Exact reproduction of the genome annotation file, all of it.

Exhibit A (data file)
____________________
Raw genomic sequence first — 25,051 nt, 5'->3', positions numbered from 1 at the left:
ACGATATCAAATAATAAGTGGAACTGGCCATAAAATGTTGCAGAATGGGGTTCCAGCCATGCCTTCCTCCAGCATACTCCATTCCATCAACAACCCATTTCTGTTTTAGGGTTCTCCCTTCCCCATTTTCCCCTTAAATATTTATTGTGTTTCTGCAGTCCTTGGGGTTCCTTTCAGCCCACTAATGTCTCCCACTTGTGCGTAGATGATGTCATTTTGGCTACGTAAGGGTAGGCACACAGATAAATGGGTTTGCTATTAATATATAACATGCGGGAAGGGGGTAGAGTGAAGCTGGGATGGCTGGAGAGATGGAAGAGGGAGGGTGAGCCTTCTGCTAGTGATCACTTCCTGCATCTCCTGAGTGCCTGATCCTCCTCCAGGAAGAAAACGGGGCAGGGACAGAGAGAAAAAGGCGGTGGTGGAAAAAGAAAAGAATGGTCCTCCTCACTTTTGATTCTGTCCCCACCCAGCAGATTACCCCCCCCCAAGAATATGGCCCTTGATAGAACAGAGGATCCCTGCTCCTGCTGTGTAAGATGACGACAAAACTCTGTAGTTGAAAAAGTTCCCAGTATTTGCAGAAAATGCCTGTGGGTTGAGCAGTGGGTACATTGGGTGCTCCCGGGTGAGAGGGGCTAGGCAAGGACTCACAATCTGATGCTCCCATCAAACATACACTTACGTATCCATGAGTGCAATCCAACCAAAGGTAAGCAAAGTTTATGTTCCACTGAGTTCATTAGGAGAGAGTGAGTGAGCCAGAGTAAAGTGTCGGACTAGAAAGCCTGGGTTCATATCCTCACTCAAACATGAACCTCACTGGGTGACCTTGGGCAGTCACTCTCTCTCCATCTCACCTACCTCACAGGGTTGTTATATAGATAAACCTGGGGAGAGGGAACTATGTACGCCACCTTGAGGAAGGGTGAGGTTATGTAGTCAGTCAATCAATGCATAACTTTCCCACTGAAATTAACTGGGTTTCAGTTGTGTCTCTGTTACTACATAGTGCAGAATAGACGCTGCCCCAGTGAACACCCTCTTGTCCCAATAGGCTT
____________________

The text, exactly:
Raw genomic sequence first — 25,051 nt, 5'->3', positions numbered from 1 at the left:
ACGATATCAAATAATAAGTGGAACTGGCCATAAAATGTTGCAGAATGGGGTTCCAGCCATGCCTTCCTCCAGCATACTCCATTCCATCAACAACCCATTTCTGTTTTAGGGTTCTCCCTTCCCCATTTTCCCCTTAAATATTTATTGTGTTTCTGCAGTCCTTGGGGTTCCTTTCAGCCCACTAATGTCTCCCACTTGTGCGTAGATGATGTCATTTTGGCTACGTAAGGGTAGGCACACAGATAAATGGGTTTGCTATTAATATATAACATGCGGGAAGGGGGTAGAGTGAAGCTGGGATGGCTGGAGAGATGGAAGAGGGAGGGTGAGCCTTCTGCTAGTGATCACTTCCTGCATCTCCTGAGTGCCTGATCCTCCTCCAGGAAGAAAACGGGGCAGGGACAGAGAGAAAAAGGCGGTGGTGGAAAAAGAAAAGAATGGTCCTCCTCACTTTTGATTCTGTCCCCACCCAGCAGATTACCCCCCCCCAAGAATATGGCCCTTGATAGAACAGAGGATCCCTGCTCCTGCTGTGTAAGATGACGACAAAACTCTGTAGTTGAAAAAGTTCCCAGTATTTGCAGAAAATGCCTGTGGGTTGAGCAGTGGGTACATTGGGTGCTCCCGGGTGAGAGGGGCTAGGCAAGGACTCACAATCTGATGCTCCCATCAAACATACACTTACGTATCCATGAGTGCAATCCAACCAAAGGTAAGCAAAGTTTATGTTCCACTGAGTTCATTAGGAGAGAGTGAGTGAGCCAGAGTAAAGTGTCGGACTAGAAAGCCTGGGTTCATATCCTCACTCAAACATGAACCTCACTGGGTGACCTTGGGCAGTCACTCTCTCTCCATCTCACCTACCTCACAGGGTTGTTATATAGATAAACCTGGGGAGAGGGAACTATGTACGCCACCTTGAGGAAGGGTGAGGTTATGTAGTCAGTCAATCAATGCATAACTTTCCCACTGAAATTAACTGGGTTTCAGTTGTGTCTCTGTTACTACATAGTGCAGAATAGACGCTGCCCCAGTGAACACCCTCTTGTCCCAATAGGCTT